First impressions count. When I called and reserved my spot in the workshop, (titled, ironically enough, "Developing a Holistic Center"), I specifically asked what time I could check into my room. I was told 1 pm, then she changed it to 3 pm, "to be safe". No problemo. I got lost on my way, and arrived after 3:30 pm.
"Sorry. Your room isn't ready yet. This is a transition day for us.
"Hunh?"And about what time will my room be ready?"
"Oh, come back in around 45 minutes, or so. Why don't you go and sit in the garden and wait?"
"Oh ... OK. I guess."
But what I was thinking was:
Because, you idiot, I don't want to go and sit in the (expletive deleted) garden. I have been sitting in gardens much nicer than this one for the past 3 months all over North America. Give me a break. I've been camping for four days. I need a shower. My hair's all stringy. I want to shave my legs. I want to lie (lay? Where's an English major when you need one?) down and rest for a bit before the festivities begin. ARGHHH!!!
Hollyhock is a slick little marketing endeavor. Go check out their web page, where ever it is. It's well-designed and easy to follow. I expected more of an infrastructure than what's here, quite frankly. It's expensive. The accomodations are bare bones, mostly shared baths and shared rooms. No, thank you, to the shared room, however I will take you up on the shared bath for a 30 dollar price break. They wouldn't let me camp in the Eurovan; tent camping only, at 70 dollars per, but that does include food.The grounds consist of 48 acres of ocean front, orchard, garden and woodlands. The buildings are of the homemade genre. What I've seen so far is not that impressive, but I'll try to reserve judgement, eh? Ha. Well-run? I've yet to see that, other than that they certainly were efficient when they oh-so-quickly rang up the charges on my credit card.
My room is about nine feet by twelve feet with a futon on a platform, two pine nightstands, each with a lamp, and a linoleum floor. I am not even going to tell you what I'm paying to sleep here. I must be demented.In case you haven't picked up on all of the subtleties, I'm feeling incredibly petulant.
There are about 27 people in my group, plus two presenters. The group is multifaceted: bodyworkers, an accountant or two, therapists, a banker, a few social workers, a guy who runs a lodge outside of Banff, a merchant marine. They're mainly from Canada, quite a few from Alberta. Representing the states are a woman from California, a man from Iowa, a man from Vermont and me. Tonight we introduced ourselves. Ta Dah. The building where we are meeting is quite attractive, and the food is pretty good. Things don't feel good, though. I have no sense of fellowship with these people, and I feel like I've been charlatanized.WAIT! HOLD THE PHONE! I GOT IT! This may be the chicanery and trickery part of seeing the elephant.Okay, new approach. Drawing From the Left Side of the Brain. Consider the negative space in the picture. In other words, what do I see here? How would I NOT want to run a holistic center? Or a workshop ...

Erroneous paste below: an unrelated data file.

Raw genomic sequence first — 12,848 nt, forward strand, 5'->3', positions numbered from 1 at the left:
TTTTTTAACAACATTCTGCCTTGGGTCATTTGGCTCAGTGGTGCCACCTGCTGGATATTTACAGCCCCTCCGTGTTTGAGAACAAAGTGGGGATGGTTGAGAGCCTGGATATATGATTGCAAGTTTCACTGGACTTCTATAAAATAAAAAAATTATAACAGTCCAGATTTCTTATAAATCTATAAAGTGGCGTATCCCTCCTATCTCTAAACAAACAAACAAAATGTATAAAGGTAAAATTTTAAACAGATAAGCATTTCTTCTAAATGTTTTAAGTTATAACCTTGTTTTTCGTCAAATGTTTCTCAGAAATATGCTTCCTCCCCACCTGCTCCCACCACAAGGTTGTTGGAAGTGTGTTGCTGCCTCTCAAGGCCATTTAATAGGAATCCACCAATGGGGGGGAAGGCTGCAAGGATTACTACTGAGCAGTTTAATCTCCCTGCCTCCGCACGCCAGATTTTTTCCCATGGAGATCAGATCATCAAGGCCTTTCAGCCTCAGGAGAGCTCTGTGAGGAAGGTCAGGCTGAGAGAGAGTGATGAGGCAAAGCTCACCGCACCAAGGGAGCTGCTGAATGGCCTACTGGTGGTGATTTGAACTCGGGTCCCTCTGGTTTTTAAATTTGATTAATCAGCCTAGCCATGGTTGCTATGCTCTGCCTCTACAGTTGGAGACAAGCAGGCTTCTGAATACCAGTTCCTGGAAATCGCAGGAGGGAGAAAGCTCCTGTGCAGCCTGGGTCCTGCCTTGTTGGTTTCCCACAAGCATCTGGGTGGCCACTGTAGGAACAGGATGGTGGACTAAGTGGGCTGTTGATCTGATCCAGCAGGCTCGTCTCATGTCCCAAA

This has turned into an exercise in patience for me. The meals are decent, your basic vegetarian fare, but there's a lot of it. The workshop is rather more of a lecture than anything interactive; I fell asleep for a while with gum in my mouth and woke up choking. We've done a couple of visioning exercises, but I do that all of the time in real life, so it hasn't been especially productive. I keep thinking that we're going to delve into some fresh information, but it really is rather a primer level offering of the subject. I have no doubt that everyone who has addressed us is quite effective at what they do, and they all seem nice enough, but there has to be a better way to present the material. And if they pat themselves on the back too much more, they're going to get neck aches. The guy from New York seems rather pretentious at times.I'm wondering this evening if the facilitators are all that happy to be here, or do they have other things that they'd prefer to be doing?
My accomodations suck. The room has spiderwebs with bugs in them and there are worms crawling around. My linens were not pristine, either, and that is something that I am fussy about. The building that my room is in is stuck way back in the woods and is surounded by piles of woody things that are being stored for some future use, I assume. I feel kind of abandoned back here.There were no planned group activities tonight, and I saw a lot of people wandering around looking bored. I came back to my room and read a book. It would've been nice if they had had something going on, a meditation or dancing. Whatever.It may be time to cut my losses and get out of here. How interesting that the one place that I was looking forward to being with people is the one place that I have felt most disjointed and isolated.
I stayed, and I'm glad that I did, because everything shifted today. The workshop was interesting, and I got some good information. Everyone taking the workshop is pretty interesting. As a matter of fact, I'm probably the least interesting one in the group. The building that we've been meeting in is pretty cool. It's round, like a yurt, all wood, and has a glass dome on the peak. It sits on the side of a hill in the middle of the woods. It's a pleasant place to hang out. After dinner, about 10 of us went back there and danced like wild things until the wee hours of the morning. It felt great, and was loads of fun. The stars were incredible, and I slipped outside quite a few times to admire them.
Hollyhock was not exactly what I expected, but I will probably come back. Their programming is excellent, and Cortes Island is beautiful. They are working on the accomodations thing, and will begin construction on some new buildings in the near future. I'm sorry that my sojourn there began as it did, because it colored my viewpoint, but it all worked out fine in the end.